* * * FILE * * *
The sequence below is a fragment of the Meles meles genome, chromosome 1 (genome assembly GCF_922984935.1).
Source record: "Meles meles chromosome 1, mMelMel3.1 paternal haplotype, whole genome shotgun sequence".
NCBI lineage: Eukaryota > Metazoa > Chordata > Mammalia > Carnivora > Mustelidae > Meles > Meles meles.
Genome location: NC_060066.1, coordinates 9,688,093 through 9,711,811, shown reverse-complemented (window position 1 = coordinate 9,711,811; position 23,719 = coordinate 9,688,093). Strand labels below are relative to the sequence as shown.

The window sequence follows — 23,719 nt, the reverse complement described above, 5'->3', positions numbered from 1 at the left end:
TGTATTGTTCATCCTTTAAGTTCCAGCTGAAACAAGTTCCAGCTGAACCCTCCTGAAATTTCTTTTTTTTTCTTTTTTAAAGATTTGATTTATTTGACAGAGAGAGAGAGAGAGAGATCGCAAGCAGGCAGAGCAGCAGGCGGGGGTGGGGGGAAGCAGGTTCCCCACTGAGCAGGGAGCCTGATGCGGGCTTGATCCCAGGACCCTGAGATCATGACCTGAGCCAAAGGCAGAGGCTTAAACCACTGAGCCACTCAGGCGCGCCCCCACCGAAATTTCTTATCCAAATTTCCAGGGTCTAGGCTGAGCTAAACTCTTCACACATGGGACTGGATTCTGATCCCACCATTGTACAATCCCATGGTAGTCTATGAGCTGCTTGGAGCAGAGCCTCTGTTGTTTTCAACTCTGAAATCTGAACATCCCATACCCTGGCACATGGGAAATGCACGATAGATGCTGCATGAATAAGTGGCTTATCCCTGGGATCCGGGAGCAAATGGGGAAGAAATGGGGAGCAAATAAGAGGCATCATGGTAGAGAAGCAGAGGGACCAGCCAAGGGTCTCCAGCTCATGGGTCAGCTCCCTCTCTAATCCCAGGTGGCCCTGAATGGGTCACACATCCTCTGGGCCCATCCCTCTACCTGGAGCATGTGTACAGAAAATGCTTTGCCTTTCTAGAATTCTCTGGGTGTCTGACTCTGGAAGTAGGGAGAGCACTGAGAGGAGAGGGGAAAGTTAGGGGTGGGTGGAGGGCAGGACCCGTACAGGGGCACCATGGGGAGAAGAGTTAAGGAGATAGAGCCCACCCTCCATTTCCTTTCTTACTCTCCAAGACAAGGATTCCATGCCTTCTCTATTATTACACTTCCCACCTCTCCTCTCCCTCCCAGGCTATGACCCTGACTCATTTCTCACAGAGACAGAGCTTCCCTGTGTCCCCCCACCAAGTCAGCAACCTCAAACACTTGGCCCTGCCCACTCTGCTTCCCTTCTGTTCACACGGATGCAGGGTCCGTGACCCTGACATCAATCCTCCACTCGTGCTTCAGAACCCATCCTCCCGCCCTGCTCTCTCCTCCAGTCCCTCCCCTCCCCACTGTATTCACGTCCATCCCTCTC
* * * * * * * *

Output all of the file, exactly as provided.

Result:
The sequence below is a fragment of the Meles meles genome, chromosome 1 (genome assembly GCF_922984935.1).
Source record: "Meles meles chromosome 1, mMelMel3.1 paternal haplotype, whole genome shotgun sequence".
NCBI lineage: Eukaryota > Metazoa > Chordata > Mammalia > Carnivora > Mustelidae > Meles > Meles meles.
Genome location: NC_060066.1, coordinates 9,688,093 through 9,711,811, shown reverse-complemented (window position 1 = coordinate 9,711,811; position 23,719 = coordinate 9,688,093). Strand labels below are relative to the sequence as shown.

The window sequence follows — 23,719 nt, the reverse complement described above, 5'->3', positions numbered from 1 at the left end:
TGTATTGTTCATCCTTTAAGTTCCAGCTGAAACAAGTTCCAGCTGAACCCTCCTGAAATTTCTTTTTTTTTCTTTTTTAAAGATTTGATTTATTTGACAGAGAGAGAGAGAGAGAGATCGCAAGCAGGCAGAGCAGCAGGCGGGGGTGGGGGGAAGCAGGTTCCCCACTGAGCAGGGAGCCTGATGCGGGCTTGATCCCAGGACCCTGAGATCATGACCTGAGCCAAAGGCAGAGGCTTAAACCACTGAGCCACTCAGGCGCGCCCCCACCGAAATTTCTTATCCAAATTTCCAGGGTCTAGGCTGAGCTAAACTCTTCACACATGGGACTGGATTCTGATCCCACCATTGTACAATCCCATGGTAGTCTATGAGCTGCTTGGAGCAGAGCCTCTGTTGTTTTCAACTCTGAAATCTGAACATCCCATACCCTGGCACATGGGAAATGCACGATAGATGCTGCATGAATAAGTGGCTTATCCCTGGGATCCGGGAGCAAATGGGGAAGAAATGGGGAGCAAATAAGAGGCATCATGGTAGAGAAGCAGAGGGACCAGCCAAGGGTCTCCAGCTCATGGGTCAGCTCCCTCTCTAATCCCAGGTGGCCCTGAATGGGTCACACATCCTCTGGGCCCATCCCTCTACCTGGAGCATGTGTACAGAAAATGCTTTGCCTTTCTAGAATTCTCTGGGTGTCTGACTCTGGAAGTAGGGAGAGCACTGAGAGGAGAGGGGAAAGTTAGGGGTGGGTGGAGGGCAGGACCCGTACAGGGGCACCATGGGGAGAAGAGTTAAGGAGATAGAGCCCACCCTCCATTTCCTTTCTTACTCTCCAAGACAAGGATTCCATGCCTTCTCTATTATTACACTTCCCACCTCTCCTCTCCCTCCCAGGCTATGACCCTGACTCATTTCTCACAGAGACAGAGCTTCCCTGTGTCCCCCCACCAAGTCAGCAACCTCAAACACTTGGCCCTGCCCACTCTGCTTCCCTTCTGTTCACACGGATGCAGGGTCCGTGACCCTGACATCAATCCTCCACTCGTGCTTCAGAACCCATCCTCCCGCCCTGCTCTCTCCTCCAGTCCCTCCCCTCCCCACTGTATTCACGTCCATCCCTCTC